Creator Chris Roberts says this was the plan from the beginning. Actually, it was the plan as far back as 1999, when Roberts first spoke publicly about Freelancer and his grand ideas for a persistent universe title. Fast forward 14 years and Roberts sits in the captain's chair at Cloud Imperium, presiding over a small army of talented gamemakers and a ravenous horde of fans who've made Star Citizen the most successful crowdfunding project in history.
Will the finished game live up to lofty expectations? I recently interviewed Roberts in an attempt to find out. Join us after the cut as we talk PvE vs. PvP, the passage of in-game time, and much more.
Chris Roberts: Motion capture is a critical element in making Star Citizen as immersive as possible. Much of what you mentioned is going into the game: a ship-to-ship boarding mechanic that will need detailed player and NPC animations, and the ability to interact with other players' avatars and NPCs planetside, on space stations, and in other areas. There's also Squadron 42, our single-player campaign, which in the spirit of Wing Commander needs to have a real narrative and emotional connection.
High-level performance capture like Jim Cameron used in Avatar was absolutely one of my goals to achieve this. Having a dedicated setup, including a virtual camera and full face capture rigs, allows us to capture a lot more of this than if we were just contracting with a mo-cap house. Plus it allows us to add animations and in-engine narrative scenes on a fluid basis, which will be critical for the living continually evolving world of Star Citizen's persistent universe.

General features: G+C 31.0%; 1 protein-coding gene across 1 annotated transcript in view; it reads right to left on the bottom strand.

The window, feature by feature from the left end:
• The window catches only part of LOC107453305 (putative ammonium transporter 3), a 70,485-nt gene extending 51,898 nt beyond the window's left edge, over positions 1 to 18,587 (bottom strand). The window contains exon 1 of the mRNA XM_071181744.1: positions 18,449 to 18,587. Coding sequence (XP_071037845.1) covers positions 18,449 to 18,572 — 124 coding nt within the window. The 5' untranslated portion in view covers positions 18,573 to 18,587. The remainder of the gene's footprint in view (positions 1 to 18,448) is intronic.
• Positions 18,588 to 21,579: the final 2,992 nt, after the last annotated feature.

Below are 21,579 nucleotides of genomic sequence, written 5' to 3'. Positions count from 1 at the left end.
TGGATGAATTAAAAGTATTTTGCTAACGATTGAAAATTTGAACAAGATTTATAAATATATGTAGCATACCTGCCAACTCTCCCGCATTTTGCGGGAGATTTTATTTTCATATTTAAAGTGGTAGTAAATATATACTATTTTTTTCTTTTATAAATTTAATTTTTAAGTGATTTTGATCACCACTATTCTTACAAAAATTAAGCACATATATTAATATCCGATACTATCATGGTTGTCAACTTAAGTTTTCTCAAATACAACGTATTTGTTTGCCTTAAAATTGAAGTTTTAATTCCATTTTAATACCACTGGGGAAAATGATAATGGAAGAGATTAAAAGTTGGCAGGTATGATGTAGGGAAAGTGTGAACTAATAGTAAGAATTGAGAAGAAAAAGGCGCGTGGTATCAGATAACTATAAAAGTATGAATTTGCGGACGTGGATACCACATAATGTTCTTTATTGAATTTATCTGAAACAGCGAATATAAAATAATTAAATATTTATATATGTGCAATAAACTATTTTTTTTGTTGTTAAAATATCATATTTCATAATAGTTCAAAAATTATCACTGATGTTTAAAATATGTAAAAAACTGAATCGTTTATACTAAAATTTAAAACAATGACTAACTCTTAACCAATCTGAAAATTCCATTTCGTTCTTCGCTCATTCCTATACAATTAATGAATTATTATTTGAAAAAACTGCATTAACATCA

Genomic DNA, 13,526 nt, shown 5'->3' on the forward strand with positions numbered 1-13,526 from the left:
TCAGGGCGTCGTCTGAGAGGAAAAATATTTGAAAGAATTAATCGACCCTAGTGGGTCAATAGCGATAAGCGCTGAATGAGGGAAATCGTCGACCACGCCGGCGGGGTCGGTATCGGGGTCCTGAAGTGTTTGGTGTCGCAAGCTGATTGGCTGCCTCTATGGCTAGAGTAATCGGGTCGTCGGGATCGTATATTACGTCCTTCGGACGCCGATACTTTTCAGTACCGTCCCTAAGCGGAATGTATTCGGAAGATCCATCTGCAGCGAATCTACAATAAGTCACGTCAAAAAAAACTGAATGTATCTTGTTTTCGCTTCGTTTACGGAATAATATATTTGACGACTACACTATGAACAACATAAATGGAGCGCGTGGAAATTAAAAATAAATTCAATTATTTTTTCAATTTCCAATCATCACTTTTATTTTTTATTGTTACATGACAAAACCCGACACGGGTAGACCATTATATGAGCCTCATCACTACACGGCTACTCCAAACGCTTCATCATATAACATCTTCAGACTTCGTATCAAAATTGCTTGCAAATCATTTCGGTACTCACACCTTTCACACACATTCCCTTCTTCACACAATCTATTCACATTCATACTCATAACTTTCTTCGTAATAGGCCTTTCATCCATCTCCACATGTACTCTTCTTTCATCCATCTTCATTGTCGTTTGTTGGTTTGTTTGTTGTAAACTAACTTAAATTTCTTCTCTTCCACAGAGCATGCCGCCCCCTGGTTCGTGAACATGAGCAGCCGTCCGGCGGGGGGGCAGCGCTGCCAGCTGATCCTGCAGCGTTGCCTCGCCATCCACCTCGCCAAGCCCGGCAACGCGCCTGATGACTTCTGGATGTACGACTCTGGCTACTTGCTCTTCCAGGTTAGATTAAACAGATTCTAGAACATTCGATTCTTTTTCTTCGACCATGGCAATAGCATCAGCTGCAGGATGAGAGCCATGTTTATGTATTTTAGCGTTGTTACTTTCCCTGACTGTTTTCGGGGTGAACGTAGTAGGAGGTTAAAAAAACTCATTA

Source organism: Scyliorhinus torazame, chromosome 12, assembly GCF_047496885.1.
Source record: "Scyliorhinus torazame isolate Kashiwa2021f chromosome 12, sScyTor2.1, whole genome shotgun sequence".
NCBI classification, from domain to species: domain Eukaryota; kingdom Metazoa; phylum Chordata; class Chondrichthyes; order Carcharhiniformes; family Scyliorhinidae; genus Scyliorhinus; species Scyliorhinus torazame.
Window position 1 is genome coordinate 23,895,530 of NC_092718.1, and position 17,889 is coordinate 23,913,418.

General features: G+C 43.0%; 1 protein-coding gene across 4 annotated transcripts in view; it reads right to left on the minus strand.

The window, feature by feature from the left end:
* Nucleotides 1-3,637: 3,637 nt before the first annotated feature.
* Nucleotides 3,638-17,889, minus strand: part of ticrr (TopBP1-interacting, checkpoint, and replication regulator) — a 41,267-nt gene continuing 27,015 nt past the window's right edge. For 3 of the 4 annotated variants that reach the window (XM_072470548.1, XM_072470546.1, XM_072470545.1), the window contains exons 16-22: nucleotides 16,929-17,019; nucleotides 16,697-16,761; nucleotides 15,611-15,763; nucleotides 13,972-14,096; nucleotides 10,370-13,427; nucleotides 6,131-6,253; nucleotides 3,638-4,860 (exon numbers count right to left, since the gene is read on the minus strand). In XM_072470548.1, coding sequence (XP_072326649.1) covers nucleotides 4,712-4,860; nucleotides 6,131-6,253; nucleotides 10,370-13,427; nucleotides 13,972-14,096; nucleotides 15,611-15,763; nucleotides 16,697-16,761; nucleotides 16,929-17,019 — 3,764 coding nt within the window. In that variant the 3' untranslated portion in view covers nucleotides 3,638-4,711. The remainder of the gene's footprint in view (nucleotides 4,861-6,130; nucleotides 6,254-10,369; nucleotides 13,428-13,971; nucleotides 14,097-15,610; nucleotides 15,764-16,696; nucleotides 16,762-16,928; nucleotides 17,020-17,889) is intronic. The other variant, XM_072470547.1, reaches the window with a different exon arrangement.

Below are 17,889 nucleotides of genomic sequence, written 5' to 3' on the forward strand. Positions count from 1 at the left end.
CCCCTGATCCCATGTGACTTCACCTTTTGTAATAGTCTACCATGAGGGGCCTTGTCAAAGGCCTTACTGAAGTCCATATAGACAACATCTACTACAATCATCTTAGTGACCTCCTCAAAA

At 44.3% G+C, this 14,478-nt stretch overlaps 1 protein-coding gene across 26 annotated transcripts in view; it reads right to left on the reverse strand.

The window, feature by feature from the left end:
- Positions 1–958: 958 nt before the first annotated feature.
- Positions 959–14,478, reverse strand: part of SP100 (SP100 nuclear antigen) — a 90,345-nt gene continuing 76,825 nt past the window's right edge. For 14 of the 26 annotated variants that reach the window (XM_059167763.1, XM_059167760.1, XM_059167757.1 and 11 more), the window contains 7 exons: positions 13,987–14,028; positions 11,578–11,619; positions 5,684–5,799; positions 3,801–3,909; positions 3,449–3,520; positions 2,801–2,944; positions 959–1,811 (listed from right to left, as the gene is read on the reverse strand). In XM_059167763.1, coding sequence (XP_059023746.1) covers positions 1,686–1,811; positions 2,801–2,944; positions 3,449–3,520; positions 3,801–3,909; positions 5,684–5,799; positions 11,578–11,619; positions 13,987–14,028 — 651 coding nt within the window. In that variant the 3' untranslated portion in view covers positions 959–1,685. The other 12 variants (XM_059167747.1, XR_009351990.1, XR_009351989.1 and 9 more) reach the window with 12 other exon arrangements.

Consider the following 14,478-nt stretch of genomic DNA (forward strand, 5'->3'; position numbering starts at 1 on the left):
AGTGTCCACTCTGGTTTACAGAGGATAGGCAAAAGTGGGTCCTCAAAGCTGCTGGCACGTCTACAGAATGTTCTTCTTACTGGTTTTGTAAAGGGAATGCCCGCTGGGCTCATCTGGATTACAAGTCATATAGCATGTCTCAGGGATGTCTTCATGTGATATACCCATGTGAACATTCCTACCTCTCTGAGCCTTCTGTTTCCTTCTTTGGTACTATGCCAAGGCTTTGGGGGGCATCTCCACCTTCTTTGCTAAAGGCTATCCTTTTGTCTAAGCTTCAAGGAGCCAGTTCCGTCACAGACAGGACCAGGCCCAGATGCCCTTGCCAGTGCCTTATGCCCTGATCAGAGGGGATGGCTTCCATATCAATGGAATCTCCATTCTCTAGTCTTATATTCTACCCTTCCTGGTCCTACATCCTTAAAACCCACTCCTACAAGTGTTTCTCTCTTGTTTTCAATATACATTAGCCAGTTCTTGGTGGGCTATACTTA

This has been a dream for longer than Star Citizen has been in the works. You can see the first hints at it in Privateer and Freelancer. I talked in detail in 1999 when I first unveiled Freelancer about my goal of having a player-driven dynamic economy for Freelancer Online (which was going to go into production after the single player game before Microsoft bought Digital Anvil).
"What has surprised us most is the fact that players are as interested in seeing [a complex economy] happen as we are."
What has surprised us most is the fact that players are as interested in seeing this happen as we are. It was always in the spec, but it was never something we thought would bring people into the community. I think this is one of the major strengths about Star Citizen: There is no one play path; you can focus on combat, trading, exploring, or building an economic empire.
Star Citizen is, at heart, a skill-based game. There's no leveling up your character until he becomes especially good at space combat. Your character is as good as you are with the flight stick, mouse, gamepad or keyboard. What that means is that anyone can join the game at any time, and if he's good, he can stand up to players who have been around forever.
Of course, your ship and quality of equipment will have some impact on a space battle, both players being equal in skill, but we are consciously designing the game to have a very rock/paper/scissors mechanic for the various ship types and how you equip them. There will be no one perfect build. I actually expect the more dedicated players to have several equipment packages for their various ships that they switch in and out based on the mission role -- a brawler build, a nimble quick build, a stealth build, a max cargo build, and so on. You will continue to upgrade and outfit your ship with improved weapons and modules over time, but a bad player in an expensive ship can be taken down by a skilled player in a cheaper ship.
More than 60 percent of the new funds raised are coming from new players joining the ranks of existing backers. Since we launched the 300i commercial, we've had more than 30,000 new backers, which I think bodes well for our goal of making Star Citizen fully community funded.